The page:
Since the fall of Gaddafi in 2014, Libya has found itself in a melee of three governments all fighting to take power, dozens of militias and even more political interests. Local clashes between various groups and militias, including battles between Libyan forces and the Islamic State, occur frequently across the country. A new military dictatorship in cooperation with conservative Islamic groups is emerging in the east, where many formerly prominent figures of the Gaddafi regime are returning to power.
Although the government based in the capital, Tripoli, instated under the peace treaty under the auspices of the UN is internationally recognised, it is incapable of guaranteeing the people safety or even basic services. It is a problem for locals to withdraw money from the bank, the electricity supply is often out of order for several days at a time and access to medical care is limited. Kidnappings take place on a daily basis in the capital; the motive of these may simply be the ransom, or they may be an instrument of political struggle.
Civil society, including newly created media, which formed itself during the short period of freedom now faces attacks from the army, militias and extremists, ranging from threats, assault to kidnapping, and therefore we attempt to give our support to these Libyan civic initiatives. We help them in their struggle for freedom of speech and of the press, stopping violence against women and also, for instance, achieving greater transparency of local government through training and small grants.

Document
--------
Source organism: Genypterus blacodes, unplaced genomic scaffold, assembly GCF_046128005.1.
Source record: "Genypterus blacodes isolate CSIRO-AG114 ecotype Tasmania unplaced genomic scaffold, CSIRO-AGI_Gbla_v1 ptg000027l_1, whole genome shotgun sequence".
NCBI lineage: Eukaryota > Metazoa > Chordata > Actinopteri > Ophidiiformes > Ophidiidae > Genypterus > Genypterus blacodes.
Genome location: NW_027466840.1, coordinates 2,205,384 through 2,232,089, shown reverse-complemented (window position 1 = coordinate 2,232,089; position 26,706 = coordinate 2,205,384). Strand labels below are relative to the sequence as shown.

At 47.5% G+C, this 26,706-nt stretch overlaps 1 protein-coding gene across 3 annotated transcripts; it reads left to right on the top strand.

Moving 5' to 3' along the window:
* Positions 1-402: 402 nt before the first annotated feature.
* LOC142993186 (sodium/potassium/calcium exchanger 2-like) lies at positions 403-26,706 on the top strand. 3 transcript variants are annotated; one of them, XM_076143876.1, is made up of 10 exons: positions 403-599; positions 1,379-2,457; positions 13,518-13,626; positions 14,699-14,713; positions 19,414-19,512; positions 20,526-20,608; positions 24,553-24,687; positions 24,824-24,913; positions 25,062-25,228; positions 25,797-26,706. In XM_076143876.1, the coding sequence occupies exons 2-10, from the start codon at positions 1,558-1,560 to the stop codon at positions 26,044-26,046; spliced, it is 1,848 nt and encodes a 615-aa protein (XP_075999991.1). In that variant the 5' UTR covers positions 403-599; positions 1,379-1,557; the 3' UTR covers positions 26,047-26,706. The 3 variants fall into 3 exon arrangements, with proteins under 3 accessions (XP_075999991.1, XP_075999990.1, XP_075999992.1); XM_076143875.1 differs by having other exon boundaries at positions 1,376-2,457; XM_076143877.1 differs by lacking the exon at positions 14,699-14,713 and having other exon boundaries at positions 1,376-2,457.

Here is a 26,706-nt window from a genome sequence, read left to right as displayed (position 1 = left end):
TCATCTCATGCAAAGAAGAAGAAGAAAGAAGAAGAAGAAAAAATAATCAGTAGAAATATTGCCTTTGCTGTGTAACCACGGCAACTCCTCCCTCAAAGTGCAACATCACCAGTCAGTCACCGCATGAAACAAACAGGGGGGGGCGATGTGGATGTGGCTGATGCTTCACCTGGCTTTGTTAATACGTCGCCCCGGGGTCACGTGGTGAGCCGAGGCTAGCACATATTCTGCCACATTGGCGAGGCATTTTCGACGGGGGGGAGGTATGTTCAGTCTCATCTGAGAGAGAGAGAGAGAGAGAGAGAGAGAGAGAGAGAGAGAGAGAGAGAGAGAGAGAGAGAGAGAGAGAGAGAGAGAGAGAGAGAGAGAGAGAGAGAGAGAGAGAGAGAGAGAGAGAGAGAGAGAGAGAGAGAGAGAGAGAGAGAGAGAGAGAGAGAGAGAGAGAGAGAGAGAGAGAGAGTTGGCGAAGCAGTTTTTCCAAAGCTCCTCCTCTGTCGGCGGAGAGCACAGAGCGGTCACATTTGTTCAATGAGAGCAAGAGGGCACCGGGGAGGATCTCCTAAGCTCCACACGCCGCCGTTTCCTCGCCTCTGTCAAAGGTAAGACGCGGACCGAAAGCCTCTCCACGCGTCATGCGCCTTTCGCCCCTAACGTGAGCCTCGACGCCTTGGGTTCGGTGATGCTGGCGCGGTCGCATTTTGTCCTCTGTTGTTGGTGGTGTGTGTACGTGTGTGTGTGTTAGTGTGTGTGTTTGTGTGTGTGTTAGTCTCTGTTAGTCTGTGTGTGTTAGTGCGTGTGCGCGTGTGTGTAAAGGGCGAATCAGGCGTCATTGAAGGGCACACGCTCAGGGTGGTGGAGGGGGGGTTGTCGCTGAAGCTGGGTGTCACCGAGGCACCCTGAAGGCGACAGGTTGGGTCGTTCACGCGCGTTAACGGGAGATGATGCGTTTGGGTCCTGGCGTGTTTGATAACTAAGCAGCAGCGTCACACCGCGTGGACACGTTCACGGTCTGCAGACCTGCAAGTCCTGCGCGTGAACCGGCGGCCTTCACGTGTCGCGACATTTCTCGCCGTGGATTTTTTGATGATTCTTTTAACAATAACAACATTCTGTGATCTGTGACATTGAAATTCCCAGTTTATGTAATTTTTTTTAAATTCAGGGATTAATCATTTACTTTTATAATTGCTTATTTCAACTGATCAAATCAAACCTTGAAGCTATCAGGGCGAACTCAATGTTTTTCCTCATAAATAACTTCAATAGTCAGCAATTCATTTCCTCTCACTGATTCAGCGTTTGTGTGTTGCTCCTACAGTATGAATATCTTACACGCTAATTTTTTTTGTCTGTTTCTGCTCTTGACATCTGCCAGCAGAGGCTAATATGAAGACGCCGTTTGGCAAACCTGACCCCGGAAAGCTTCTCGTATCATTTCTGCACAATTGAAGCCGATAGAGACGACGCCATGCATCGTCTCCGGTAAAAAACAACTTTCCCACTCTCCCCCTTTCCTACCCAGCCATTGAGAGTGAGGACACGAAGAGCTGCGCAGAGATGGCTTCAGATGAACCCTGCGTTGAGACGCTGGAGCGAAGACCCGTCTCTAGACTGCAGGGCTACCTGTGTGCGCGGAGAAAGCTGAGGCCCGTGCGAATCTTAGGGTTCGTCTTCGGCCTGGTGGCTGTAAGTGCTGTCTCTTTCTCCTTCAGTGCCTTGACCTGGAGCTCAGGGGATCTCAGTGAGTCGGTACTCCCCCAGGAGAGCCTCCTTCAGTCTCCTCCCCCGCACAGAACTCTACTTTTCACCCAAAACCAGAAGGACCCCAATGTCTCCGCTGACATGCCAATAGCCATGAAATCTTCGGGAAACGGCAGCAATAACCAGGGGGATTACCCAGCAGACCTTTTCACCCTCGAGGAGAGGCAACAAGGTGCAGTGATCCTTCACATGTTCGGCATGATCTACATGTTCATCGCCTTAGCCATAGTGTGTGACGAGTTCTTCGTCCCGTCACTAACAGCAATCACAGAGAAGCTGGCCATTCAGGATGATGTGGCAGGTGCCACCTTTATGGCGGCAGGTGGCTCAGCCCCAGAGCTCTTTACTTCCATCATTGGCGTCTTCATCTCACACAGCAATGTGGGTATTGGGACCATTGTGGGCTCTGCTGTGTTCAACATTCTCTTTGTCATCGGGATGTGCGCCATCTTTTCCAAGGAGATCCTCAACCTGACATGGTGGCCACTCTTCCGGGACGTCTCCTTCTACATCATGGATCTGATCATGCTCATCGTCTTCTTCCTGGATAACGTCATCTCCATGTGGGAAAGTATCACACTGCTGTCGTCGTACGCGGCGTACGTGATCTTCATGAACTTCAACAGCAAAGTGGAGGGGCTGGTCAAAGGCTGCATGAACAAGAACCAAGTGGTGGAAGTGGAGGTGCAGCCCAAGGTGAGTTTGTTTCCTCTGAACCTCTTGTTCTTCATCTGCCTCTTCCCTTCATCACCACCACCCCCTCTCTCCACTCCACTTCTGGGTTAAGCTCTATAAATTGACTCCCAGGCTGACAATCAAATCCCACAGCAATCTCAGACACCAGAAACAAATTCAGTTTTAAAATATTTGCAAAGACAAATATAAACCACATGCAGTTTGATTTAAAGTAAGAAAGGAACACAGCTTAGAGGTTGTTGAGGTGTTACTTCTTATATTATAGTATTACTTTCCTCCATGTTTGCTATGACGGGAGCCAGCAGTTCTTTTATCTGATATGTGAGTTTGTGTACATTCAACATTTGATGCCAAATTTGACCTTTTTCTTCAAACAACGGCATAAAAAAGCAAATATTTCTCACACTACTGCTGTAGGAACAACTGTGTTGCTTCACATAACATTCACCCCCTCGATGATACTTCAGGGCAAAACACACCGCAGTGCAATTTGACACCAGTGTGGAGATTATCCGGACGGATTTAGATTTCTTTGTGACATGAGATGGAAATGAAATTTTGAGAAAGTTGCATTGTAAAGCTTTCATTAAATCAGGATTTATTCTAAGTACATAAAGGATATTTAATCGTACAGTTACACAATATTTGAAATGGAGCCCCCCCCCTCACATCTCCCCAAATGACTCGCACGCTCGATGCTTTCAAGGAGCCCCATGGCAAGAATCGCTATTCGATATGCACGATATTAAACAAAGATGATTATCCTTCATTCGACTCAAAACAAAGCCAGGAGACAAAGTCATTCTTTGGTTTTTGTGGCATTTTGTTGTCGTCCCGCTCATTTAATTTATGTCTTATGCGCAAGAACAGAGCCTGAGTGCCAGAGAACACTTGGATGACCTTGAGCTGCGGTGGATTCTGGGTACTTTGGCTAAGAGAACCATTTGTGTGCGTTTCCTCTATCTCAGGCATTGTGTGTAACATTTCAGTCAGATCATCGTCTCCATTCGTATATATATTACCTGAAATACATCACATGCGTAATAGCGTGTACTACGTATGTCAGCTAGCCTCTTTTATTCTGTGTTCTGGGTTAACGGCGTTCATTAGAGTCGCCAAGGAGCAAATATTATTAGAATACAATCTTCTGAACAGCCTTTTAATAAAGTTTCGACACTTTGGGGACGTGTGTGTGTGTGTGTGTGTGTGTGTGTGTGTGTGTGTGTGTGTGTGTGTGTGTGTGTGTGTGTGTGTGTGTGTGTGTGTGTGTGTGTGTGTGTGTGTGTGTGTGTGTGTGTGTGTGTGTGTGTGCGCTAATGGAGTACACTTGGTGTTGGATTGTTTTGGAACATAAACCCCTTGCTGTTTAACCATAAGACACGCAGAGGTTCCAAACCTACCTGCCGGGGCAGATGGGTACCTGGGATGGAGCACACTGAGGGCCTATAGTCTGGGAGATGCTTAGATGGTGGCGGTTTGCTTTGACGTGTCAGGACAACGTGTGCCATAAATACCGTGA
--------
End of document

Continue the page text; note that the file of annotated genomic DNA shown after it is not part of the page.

Our achievements in 2016 include arranging for the participation of two Libyan activists at the One World film festival, who then introduced screenings with debates on the topic of human rights to Libya. We also trained eight local activists and future lectors in digital security and data protection. They then provided support in the area of data security for a further 70 Libyan activists and journalists.
People in Need started working in Egypt and Libya in the Spring of 2011 with the objective of assisting and supporting civic and state initiatives calling for key democratic reforms. The first projects focused on sharing and discussing specific areas of reform that could draw from the Czech experience with post-revolution transformation, as well as on practical support for civil society groups.